ETF Trends
ETF Trends

Federal Reserve Chairman Ben Bernanke said that despite a 26-year high unemployment rate, the economy is most likely growing that the recession is “very likely over.” Wall Street and exchange traded funds (ETFs) turned slightly positive as a result.

The Commerce Department reported that retail sales climbed 2.7% last month, outperforming the 2% expected by analysts.  To decipher this a bit more, retail sales excluding automobiles, which got a huge jump from the “cash for clunkers” program, rose by 1.1% topping the 0.4% forecast, reports Christopher S. Rugaber for the Associated Press.

These overall jumps were despite the worse-than-expected earnings report released by consumer electronic outfit Best Buy (NYSE: BBY).  Profits for the second quarter were $0.37/share compared to the $0.42/share predicted by analysts.  The good news was that Best Buy stated that customer traffic is stabilizing. Business inventories also rose for the 12th consecutive month in July, which means that companies could soon start to increase orders.

The news didn’t have much effect on the SPDR S&P Retail (NYSEArca: XRT) which was down 0.06% in morning trading.

In further news, the Labor Department announced that wholesale prices rose by 1.7% in August, much higher than the 0.8% predicted by analysts.  Excluding energy and food costs, core inflation rose by 0.2%, while energy prices were up 8% and food costs edged up 0.4%.  Traditionally, these increases are signs of inflation, but with unemployment rates at elevated levels and a weak labor market, inflationary pressures could be under control.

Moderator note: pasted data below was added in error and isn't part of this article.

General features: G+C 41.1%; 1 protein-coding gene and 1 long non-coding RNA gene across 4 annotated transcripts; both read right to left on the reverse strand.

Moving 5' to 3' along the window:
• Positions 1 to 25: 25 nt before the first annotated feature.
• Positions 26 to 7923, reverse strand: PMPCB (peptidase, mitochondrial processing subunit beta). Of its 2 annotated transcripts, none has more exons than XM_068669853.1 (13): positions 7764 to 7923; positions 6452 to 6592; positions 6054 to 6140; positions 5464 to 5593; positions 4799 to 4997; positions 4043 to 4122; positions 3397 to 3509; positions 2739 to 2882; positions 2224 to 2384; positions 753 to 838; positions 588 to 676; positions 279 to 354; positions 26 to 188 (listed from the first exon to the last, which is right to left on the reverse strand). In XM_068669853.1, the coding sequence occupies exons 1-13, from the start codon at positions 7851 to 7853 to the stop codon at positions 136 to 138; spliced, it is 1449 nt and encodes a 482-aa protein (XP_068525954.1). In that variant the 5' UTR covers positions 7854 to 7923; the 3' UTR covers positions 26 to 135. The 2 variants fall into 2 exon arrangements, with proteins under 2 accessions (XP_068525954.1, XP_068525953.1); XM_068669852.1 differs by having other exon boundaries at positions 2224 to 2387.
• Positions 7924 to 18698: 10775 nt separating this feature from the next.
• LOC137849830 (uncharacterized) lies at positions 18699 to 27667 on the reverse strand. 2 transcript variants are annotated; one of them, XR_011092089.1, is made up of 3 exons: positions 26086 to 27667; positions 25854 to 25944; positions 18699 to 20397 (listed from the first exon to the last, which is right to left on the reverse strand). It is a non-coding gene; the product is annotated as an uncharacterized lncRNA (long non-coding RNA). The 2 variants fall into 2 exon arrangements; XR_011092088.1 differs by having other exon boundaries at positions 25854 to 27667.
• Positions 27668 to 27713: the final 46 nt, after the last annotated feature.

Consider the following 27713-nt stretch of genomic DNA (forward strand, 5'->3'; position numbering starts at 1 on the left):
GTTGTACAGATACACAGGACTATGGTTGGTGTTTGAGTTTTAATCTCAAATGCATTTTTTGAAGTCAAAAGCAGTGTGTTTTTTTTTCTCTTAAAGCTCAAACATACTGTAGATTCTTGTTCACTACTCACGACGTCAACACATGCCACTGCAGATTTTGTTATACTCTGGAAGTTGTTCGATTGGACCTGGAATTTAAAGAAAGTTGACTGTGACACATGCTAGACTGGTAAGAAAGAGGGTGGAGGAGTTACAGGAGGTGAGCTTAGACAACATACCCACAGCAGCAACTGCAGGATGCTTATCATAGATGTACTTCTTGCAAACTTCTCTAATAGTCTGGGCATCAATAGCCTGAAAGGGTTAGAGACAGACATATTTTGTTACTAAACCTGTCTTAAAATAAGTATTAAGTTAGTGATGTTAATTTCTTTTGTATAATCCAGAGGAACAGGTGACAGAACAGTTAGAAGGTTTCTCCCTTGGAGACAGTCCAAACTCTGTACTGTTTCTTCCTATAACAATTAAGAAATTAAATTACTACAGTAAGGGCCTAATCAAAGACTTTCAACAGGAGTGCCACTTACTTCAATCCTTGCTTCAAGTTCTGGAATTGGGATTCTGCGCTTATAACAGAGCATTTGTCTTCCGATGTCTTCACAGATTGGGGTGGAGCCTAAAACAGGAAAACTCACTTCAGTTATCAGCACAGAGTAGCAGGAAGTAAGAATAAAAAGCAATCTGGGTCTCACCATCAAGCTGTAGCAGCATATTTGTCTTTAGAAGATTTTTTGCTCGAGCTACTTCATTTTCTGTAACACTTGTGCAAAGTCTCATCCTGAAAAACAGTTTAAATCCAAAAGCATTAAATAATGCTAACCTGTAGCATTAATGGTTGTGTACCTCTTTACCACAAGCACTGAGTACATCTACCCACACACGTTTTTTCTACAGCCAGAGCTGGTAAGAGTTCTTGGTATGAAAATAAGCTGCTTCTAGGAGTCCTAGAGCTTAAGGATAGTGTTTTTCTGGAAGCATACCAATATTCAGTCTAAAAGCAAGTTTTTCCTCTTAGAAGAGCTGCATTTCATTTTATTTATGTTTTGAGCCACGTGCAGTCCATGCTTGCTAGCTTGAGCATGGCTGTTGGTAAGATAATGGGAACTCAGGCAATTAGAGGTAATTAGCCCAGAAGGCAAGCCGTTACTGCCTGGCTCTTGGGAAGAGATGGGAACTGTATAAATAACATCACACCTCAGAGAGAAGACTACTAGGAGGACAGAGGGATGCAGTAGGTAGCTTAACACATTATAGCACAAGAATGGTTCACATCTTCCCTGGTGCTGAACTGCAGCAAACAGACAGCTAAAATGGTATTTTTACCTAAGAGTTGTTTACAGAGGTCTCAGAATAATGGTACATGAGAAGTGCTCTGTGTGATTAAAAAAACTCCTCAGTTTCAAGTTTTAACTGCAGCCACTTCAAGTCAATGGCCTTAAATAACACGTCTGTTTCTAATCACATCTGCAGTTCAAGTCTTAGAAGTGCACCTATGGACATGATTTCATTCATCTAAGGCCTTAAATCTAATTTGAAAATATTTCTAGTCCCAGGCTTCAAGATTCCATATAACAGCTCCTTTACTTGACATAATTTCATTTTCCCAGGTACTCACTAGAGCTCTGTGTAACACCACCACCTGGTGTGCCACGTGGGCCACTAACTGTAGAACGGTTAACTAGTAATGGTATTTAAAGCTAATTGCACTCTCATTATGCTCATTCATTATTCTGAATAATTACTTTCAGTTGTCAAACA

To further support the notion that the economy is recovering, manufacturing in the New York region grew in September at the fastest pace in two years.  The Federal Reserve Bank of New York’s general economic index rose to 18.9 from a 12.1 in the previous month.  Looser credit markets, increases in business spending and a stabilizing economy are all pushing manufacturing up.

Overall, the Dow Jones Industrial Average was down 0.2%, the S&P 500 dropped 0.1% and the Nasdaq added 0.2% in morning trading.

For more stories on manufacturing, visit our manufacturing category.

Kevin Grewal contributed to this article.

The opinions and forecasts expressed herein are solely those of Tom Lydon, and may not actually come to pass. Information on this site should not be used or construed as an offer to sell, a solicitation of an offer to buy, or a recommendation for any product.